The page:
Hey Twitter, your #UX sucks: Experience Irony (revisited)

Shiela Shayon writes:

Turns out, the site that introduced the ostensibly simple 140-character paradigm is confusing to new users. “We don’t think we need to change anything about the core characteristics of our platform,” added Costolo, “We just need to make Twitter a better Twitter.”

I am grinning because Twitter’s co-founder Evan Williams and then CEO ordered the Importance of User Experience poster from the Experience Dynamics website. He had a checkout issue that prevented him from ordering the poster and he blogged the irony. As a small consultancy, our forays into ecommerce in 2006 had issues: I own that. In fact Ev didn’t pay for his poster, his bug report was rewarded with a free poster! Read the former Twitter CEO’s blog post about his Experience Irony…

Our forms usability issue pales in comparison to Twitter’s UX problems. Twitter confuses me to this day. I’ve wondered for years how many more hundred of millions of users Twitter could get if they lowered the comprehension or ease of learning barriers…

Twitter’s usability issues are structural social UX problems

Twitter’s current CEO’s proclamation that nothing needs to change about the platform might be a fair technical comment. However, the interface and the hidden labyrinth of rules required to actively use Twitter requires careful study. The type of careful study few users engage in (albeit the serious marketers who have to use the platform). Here’s a few things I’ve noticed that are definitely part of the Twitter secret handshake:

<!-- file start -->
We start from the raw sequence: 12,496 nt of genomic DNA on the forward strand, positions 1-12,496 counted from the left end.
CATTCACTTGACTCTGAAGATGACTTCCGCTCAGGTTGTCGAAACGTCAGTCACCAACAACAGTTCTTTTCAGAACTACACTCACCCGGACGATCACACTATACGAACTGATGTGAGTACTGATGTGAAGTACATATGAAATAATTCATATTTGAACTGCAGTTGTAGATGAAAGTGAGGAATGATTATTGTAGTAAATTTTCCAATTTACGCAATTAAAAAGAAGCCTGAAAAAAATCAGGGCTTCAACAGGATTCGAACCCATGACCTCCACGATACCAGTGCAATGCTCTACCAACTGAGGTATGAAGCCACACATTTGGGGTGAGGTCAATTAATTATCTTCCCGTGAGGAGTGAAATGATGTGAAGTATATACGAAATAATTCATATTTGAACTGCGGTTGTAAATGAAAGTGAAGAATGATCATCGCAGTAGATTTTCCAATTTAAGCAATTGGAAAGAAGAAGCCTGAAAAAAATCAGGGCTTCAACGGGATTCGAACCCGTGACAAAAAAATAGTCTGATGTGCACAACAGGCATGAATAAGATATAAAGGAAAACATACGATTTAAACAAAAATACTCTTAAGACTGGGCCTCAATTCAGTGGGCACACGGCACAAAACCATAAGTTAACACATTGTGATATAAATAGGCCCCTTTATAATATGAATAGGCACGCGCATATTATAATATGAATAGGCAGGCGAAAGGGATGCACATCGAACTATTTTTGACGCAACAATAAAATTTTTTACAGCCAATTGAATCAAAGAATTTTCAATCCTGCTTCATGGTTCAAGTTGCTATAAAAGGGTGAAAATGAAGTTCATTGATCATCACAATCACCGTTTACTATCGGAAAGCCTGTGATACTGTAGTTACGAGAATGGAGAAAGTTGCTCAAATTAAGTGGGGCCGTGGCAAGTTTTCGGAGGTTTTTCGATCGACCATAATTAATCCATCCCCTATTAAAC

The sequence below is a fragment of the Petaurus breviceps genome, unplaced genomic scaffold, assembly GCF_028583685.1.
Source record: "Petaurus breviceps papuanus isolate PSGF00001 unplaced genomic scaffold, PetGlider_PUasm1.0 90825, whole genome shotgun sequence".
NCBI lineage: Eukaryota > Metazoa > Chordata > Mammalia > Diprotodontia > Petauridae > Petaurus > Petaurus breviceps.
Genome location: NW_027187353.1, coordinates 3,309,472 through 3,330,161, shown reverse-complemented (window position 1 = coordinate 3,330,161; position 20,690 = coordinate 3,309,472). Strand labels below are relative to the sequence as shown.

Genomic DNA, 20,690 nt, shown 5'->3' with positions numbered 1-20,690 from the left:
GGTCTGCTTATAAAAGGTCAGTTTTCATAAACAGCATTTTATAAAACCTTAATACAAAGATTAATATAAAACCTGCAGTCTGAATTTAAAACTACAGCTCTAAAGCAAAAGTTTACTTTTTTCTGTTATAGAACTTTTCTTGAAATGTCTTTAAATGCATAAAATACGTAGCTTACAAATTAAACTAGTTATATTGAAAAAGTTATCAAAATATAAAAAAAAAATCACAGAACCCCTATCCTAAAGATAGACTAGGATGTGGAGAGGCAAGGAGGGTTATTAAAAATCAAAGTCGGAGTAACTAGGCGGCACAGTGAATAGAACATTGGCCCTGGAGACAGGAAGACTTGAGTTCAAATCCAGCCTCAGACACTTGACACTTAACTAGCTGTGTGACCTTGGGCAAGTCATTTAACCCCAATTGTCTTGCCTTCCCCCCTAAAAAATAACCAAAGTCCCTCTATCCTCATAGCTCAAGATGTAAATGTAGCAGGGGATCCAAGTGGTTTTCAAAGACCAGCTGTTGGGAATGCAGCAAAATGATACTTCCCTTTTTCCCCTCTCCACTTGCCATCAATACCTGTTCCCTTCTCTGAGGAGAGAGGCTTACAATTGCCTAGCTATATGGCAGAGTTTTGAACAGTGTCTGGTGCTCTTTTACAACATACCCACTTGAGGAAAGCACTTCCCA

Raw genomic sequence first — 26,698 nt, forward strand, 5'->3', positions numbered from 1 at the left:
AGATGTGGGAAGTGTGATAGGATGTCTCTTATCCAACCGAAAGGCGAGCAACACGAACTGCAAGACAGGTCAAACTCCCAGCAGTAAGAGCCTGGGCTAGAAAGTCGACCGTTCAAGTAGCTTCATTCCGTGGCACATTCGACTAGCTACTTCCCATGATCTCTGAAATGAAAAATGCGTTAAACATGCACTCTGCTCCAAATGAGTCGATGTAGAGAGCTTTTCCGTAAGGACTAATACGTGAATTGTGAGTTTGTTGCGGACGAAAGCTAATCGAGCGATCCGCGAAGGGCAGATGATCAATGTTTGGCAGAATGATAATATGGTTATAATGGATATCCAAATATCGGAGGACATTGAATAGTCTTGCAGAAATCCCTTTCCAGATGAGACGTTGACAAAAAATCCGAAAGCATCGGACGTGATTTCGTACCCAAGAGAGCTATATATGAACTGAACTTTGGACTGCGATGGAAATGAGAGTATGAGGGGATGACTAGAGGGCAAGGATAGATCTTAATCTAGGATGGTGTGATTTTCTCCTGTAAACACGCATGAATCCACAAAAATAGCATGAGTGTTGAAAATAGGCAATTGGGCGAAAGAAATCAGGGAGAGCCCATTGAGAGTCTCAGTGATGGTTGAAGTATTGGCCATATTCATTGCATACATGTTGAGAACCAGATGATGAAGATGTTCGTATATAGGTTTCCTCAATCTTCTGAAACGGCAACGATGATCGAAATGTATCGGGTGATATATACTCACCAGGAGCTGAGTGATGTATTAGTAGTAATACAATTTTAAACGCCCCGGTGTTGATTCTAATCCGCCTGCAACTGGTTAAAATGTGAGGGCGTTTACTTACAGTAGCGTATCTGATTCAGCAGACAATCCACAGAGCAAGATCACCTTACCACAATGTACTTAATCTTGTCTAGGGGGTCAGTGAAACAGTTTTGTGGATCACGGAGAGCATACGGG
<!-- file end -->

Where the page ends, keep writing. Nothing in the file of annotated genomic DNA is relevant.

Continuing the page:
1. Social rule decoding required:

Interpreting Twitter’s hidden set of hashtags- how to use them; where to get them; where to start them; what they are; what they do etc. requires careful study or explanation. This is perhaps the most serious social UX flaw to Twitter, a social media tool (ironically). Here’s an infographic that explains best practices on hashtag usage (looks like it but it is not intended as a joke). Many infographics and articles abound trying to explain how to use hashtags.

2. Rules of engagement unclear:

Figuring out when and where to add @abc and what a reply vs retweet is (who sees it and where it goes) can be confusing to new users. We heard this comment a lot in a recent field study we did interviewing users of social media. Many users said things like “I hate Twitter, it’s annoying, I don’t know how to use it, I feel incompetent, I don’t know how it really works…I only use it for work”. 

3. Joining the in-circle tech culture: 

In social psychology the idea of in-groups or out-groups exists. (See the Meet the Fockers explanation of the circle of trust). Twitter is definitely an in-group circle in the sense that you are either part of it or you’re outside trying to figure out why you’re not inside. This doesn’t bode well for a social tool in terms of its hospitality and ability to provide a welcoming feeling to new and infrequent users. 

What to do?

To overcome the challenges, Twitter is going to need to better examine its social UX from the perspective of its users and how new and existing users socialize with Twitter. As with any confusing interface, removing rule-interpreting should be the first thing to tackle. 

What would you fix if you could remake Twitter’s #UX?

Until next time,
Frank Spillers, MS

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